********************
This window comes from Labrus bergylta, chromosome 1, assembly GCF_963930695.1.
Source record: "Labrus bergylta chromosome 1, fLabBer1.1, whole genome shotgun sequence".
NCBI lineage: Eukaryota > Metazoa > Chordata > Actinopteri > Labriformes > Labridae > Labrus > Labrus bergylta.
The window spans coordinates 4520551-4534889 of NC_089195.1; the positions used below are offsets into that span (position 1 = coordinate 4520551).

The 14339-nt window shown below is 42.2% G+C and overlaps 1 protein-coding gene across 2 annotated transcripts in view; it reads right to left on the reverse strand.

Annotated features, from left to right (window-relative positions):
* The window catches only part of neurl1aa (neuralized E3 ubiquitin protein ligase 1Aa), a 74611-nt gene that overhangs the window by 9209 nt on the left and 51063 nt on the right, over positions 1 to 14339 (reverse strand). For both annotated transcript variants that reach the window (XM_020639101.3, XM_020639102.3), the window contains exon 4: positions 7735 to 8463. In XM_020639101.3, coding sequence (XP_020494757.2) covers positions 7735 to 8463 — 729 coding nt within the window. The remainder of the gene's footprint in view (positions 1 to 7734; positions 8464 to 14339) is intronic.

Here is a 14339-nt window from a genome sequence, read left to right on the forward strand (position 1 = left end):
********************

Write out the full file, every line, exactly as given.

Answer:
This window comes from Labrus bergylta, chromosome 1, assembly GCF_963930695.1.
Source record: "Labrus bergylta chromosome 1, fLabBer1.1, whole genome shotgun sequence".
NCBI lineage: Eukaryota > Metazoa > Chordata > Actinopteri > Labriformes > Labridae > Labrus > Labrus bergylta.
The window spans coordinates 4520551-4534889 of NC_089195.1; the positions used below are offsets into that span (position 1 = coordinate 4520551).

The 14339-nt window shown below is 42.2% G+C and overlaps 1 protein-coding gene across 2 annotated transcripts in view; it reads right to left on the reverse strand.

Annotated features, from left to right (window-relative positions):
* The window catches only part of neurl1aa (neuralized E3 ubiquitin protein ligase 1Aa), a 74611-nt gene that overhangs the window by 9209 nt on the left and 51063 nt on the right, over positions 1 to 14339 (reverse strand). For both annotated transcript variants that reach the window (XM_020639101.3, XM_020639102.3), the window contains exon 4: positions 7735 to 8463. In XM_020639101.3, coding sequence (XP_020494757.2) covers positions 7735 to 8463 — 729 coding nt within the window. The remainder of the gene's footprint in view (positions 1 to 7734; positions 8464 to 14339) is intronic.

Here is a 14339-nt window from a genome sequence, read left to right on the forward strand (position 1 = left end):